Practitioners of wing chun kung fu and jeet kune do make trapping look easy, but can it work for the rest of us? This guide will get you started!
In Enter the Dragon, Bruce Lee displayed his incredible mastery of combat skills, wowing audiences around the world. Before the movie hit theaters in 1973, few people had seen a trapping technique in action. Fewer still knew how to apply one.
Even today, trapping is, for the most part, surrounded by mystery and confusion. Before you can gain a realistic understanding of trapping, you must understand what it is not. Perhaps the most fundamental point that needs to be made is that trapping is not grappling. When you trap, you should make no attempt to struggle with your opponent and pit your strength against his, nor should you try to manipulate his joints for the purpose of pain compliance. Grappling is a separate art, and it has its own rules and realities.
Here’s what trapping is: the momentary immobilization of an opponent’s limbs designed to give you a brief opportunity to strike while he cannot. Trapping does that by removing your opponent’s defensive barriers.
Origins of Trapping
Trapping probably originated when warriors fought using razor-sharp blades and other deadly implements. Imagine a martial artist facing an opponent with a sword. Physical contact with it means injury or death. The last thing he wants to do is grab the blade. If he tries to punch or kick, he’ll be cut — or worse. So he deflects his opponent’s sword using his own and creates a brief opening that enables him to attack.
In battles with swords, it wasn’t uncommon for fighters to strike, deflect or momentarily trap each other’s blade to get the upper hand. When these weapons were removed from combat, similar techniques were developed for the empty hands.
But how effective is trapping in the real world when a sword is nowhere to be seen? Why don’t boxers and kickboxers use it? Why do we rarely see it employed in MMA matches?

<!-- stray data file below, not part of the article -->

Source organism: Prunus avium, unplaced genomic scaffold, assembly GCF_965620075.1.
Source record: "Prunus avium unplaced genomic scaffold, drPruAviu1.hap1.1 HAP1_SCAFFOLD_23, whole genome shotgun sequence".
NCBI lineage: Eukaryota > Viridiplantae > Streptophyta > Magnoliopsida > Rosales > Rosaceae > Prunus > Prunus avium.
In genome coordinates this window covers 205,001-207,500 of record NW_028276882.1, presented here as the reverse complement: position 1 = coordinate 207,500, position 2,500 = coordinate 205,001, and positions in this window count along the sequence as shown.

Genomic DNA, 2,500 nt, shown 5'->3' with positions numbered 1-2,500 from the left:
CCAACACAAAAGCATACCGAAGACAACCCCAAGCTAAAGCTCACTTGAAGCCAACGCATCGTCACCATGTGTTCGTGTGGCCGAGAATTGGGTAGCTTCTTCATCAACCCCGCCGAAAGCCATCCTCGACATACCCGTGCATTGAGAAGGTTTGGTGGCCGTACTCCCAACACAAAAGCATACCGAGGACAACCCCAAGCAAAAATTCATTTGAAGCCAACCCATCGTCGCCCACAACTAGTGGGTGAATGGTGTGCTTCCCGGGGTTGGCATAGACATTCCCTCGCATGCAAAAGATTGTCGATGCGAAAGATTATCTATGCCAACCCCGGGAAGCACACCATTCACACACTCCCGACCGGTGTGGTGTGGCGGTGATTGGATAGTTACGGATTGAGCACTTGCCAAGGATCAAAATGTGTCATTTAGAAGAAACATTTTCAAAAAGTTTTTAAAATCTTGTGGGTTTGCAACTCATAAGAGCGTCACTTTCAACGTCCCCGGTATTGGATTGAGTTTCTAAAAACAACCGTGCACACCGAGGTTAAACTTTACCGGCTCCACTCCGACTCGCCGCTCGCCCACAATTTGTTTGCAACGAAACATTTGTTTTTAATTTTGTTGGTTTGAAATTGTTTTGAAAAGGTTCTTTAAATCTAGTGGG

Reality and the Trapping Controversy
One camp holds that trapping is a practical and street-effective tactic. The other faction has dismissed it as theatrics and claims it’s unrealistic, outdated and better left in the movies. The truth is that like everything else, trapping does work — but only in certain circumstances.
Under the right conditions, trapping can be a fast way to end a fight. Under the wrong conditions, it can become a pathetic form of slap boxing with little effect other than opening yourself up for a knockout. Like all control techniques, trapping should be viewed as a tactical assault, meaning there must be a specific reason you’re using it.
Forms of Trapping
There are two forms of trapping: tactile and non-tactile. Non-tactile trapping is more common. It consists of immobilization techniques that don’t require the use of touch to trigger their application. You use your eyes and sense of spatial judgment to determine the range and timing of the assault.
No contact with your adversary’s limbs is necessary until the moment of attack. You make no attempt to connect with or decipher your opponent’s movements or energy; rather, you focus on using speed and surprise to suddenly overwhelm him. Non-energy-sensitive traps most often take advantage of your opponent’s positional liabilities, such as a poor guard or passive blocking techniques.
Tactile trapping focuses on the ability to decipher and manipulate the energy of your opponent’s aggression or resistance. It’s light-years ahead of the non-tactile version. It can enable you to feel your opponent’s intentions the moment you and he come into contact.
Although the use of sight is highly recommended, it’s not a requirement. With proper training, it’s even possible to defend yourself in complete darkness as long as you can maintain physical contact with the attacker’s limbs and end it quickly.
Once contact is made, you use your sense of touch to feel the strengths and weaknesses of your opponent’s defense. The incredible neural network on the surface of the skin allows you to “hear” the pressure and friction of his resistance.